C.J. broke McCallie’s record for the 100-yard dash, which had previously been held by Olympian Michael Bingham. Nicknamed G6 for his speed, C.J. won state in several track events his junior year, which was only his first year running track. Currently, C.J. plays for UTC, but he couldn’t have made it without coach Henderson helping him increase his speed at McCallie. “During my freshman year, we worked on my 40 times, and I ran a 4.8 or 4.9,” C.J. recalls. “I trained with coach Henderson, my strengths coach, on getting faster and more explosive and agile, and by the end of spring, I got down to 4.5.” C.J.’s speed on the gridiron was unmatched, “I remember one game my senior year: I caught a sling pass in the backfield and beat everybody down the sideline. They couldn’t touch me.”
Ed “Buddy” Hammonds used his speed to intercept passes from the opposing team. “When we played East Ridge, I remember intercepting a pass and running for 93 yards to score a touchdown,” Ed recalls. “Sometimes, the coaches put me on offense to take advantage of my speed.” Ed was a part of the Howard ’67 team – they won the city league, country league, and Strawberry Bowl that year. “We beat Central High that year. We were the first Hamilton County school to beat them in 40 years.” Ed also ran track; he won state in the 100-yard dash and went on to win the ’73 NCAA Division 1 in 9.3 seconds in college.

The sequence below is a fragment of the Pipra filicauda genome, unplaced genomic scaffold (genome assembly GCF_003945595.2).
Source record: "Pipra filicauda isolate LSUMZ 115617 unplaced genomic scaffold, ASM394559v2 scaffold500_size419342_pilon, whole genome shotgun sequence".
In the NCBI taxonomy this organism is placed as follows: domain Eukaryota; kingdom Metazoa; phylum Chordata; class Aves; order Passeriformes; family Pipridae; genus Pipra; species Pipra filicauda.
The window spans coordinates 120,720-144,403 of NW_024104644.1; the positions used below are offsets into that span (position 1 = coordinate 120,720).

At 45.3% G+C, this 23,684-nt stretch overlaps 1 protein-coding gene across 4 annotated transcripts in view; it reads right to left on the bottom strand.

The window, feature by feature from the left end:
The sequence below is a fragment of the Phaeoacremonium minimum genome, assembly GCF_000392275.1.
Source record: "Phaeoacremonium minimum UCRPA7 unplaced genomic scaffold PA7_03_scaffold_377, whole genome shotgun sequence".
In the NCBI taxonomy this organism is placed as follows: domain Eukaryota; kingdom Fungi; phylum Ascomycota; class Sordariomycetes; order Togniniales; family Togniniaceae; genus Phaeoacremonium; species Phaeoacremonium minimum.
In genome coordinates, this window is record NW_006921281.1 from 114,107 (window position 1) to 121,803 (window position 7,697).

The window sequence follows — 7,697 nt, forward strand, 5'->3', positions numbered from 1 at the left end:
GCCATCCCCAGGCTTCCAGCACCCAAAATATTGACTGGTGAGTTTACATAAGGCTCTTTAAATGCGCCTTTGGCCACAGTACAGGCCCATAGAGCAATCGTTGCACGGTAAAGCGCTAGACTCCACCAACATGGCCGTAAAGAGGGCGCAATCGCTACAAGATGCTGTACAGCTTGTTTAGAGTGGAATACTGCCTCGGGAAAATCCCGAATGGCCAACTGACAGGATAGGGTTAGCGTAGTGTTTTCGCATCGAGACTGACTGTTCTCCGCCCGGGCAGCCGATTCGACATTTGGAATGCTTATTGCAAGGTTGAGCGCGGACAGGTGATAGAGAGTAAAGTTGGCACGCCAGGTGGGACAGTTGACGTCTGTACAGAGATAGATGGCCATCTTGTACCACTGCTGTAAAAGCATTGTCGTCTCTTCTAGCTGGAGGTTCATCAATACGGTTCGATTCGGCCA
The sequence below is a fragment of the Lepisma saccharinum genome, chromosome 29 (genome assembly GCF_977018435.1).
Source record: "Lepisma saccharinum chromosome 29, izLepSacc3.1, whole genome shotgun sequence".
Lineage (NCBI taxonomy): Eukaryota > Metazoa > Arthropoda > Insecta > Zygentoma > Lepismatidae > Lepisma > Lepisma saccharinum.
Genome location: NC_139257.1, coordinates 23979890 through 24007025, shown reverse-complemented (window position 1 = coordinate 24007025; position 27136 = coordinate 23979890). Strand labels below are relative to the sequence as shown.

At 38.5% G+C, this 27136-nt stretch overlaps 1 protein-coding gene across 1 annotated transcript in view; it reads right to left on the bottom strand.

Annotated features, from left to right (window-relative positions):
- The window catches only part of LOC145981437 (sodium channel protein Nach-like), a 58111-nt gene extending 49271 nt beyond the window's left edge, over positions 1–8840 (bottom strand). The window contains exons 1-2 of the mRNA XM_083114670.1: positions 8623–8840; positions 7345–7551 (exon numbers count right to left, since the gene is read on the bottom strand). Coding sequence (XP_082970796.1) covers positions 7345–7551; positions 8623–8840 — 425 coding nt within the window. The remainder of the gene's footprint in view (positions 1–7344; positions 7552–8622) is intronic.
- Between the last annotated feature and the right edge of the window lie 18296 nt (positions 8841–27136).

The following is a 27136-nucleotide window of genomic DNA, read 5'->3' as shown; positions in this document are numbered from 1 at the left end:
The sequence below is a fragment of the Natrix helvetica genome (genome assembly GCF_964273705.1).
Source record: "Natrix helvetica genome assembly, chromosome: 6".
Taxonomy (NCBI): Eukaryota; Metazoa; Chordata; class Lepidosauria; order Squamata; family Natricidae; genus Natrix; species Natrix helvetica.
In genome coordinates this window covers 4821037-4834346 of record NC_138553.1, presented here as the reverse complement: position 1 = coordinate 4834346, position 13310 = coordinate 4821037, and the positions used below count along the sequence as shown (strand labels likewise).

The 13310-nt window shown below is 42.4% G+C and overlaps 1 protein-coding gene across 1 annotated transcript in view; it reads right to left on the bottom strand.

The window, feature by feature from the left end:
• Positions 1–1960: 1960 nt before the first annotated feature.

Eddie Lawson’s speed on the gridiron had both Alabama and Tennessee after him his senior year. “We had several DI players. I ended up signing with Tennessee. I really wasn’t much of a side stepper, but I did have some speed,” Eddie recalls. “I just hit the hole and headed north and south.” Eddie recalls a game against Tyner his senior year. “The first two times I touched the ball I got a touchdown, and I had four that night.” He had over 100 yards rushing just from the first two touchdowns. He finished the night with 15 carries for 233 yards. In the off-season, Eddie spent time in the weight room and did a fair amount of conditioning and plenty of sprints.
Dante Hickey ran a 4.4, which coach Benny Monroe says was extra impressive since he was a bigger guy. “I remember in the Maryville game, he scored four touchdowns, and he only touched the ball four times!” Monroe exclaims. “He really could make big plays, and that’s what you’re looking for as a coach – playmakers.” While Dante could score, his forte was defense. “He was a great safety!” Monroe says. “At the time he played, he was considered one of the best in the area.” With Dante’s speed and strength, he was a force to be reckoned with – on offense and defense.
Raquis Hale says that while he wasn’t a 4.3 runner, he tried to be more balanced and just find the open field. “Coach Grider told me I had something other players didn’t. He told me my vision was to see a hole and find that open field,” Raquis recalls. During his junior year, they lost to Boyd Buchanan, 13-6, during a thunderstorm, ending a winning streak. In the rematch the next year, South Pitt won, with Raquis racking up 14 carries for 214 yards. “The news the year before said ‘South Pitt beaten in a thunderstorm,’ but about the rematch, they said, ‘Boyd beaten by Hale storm,’” Raquis laughs. Raquis’ best game though was against Gordonsville during the playoffs his senior year, where he had 30 carries for 320 yards. “My track coach helped me a lot my freshman year. He told me my form was wild, so I practiced form, keeping my elbows in and just running from a low center of gravity,” Raquis remembers. “It really paid off.”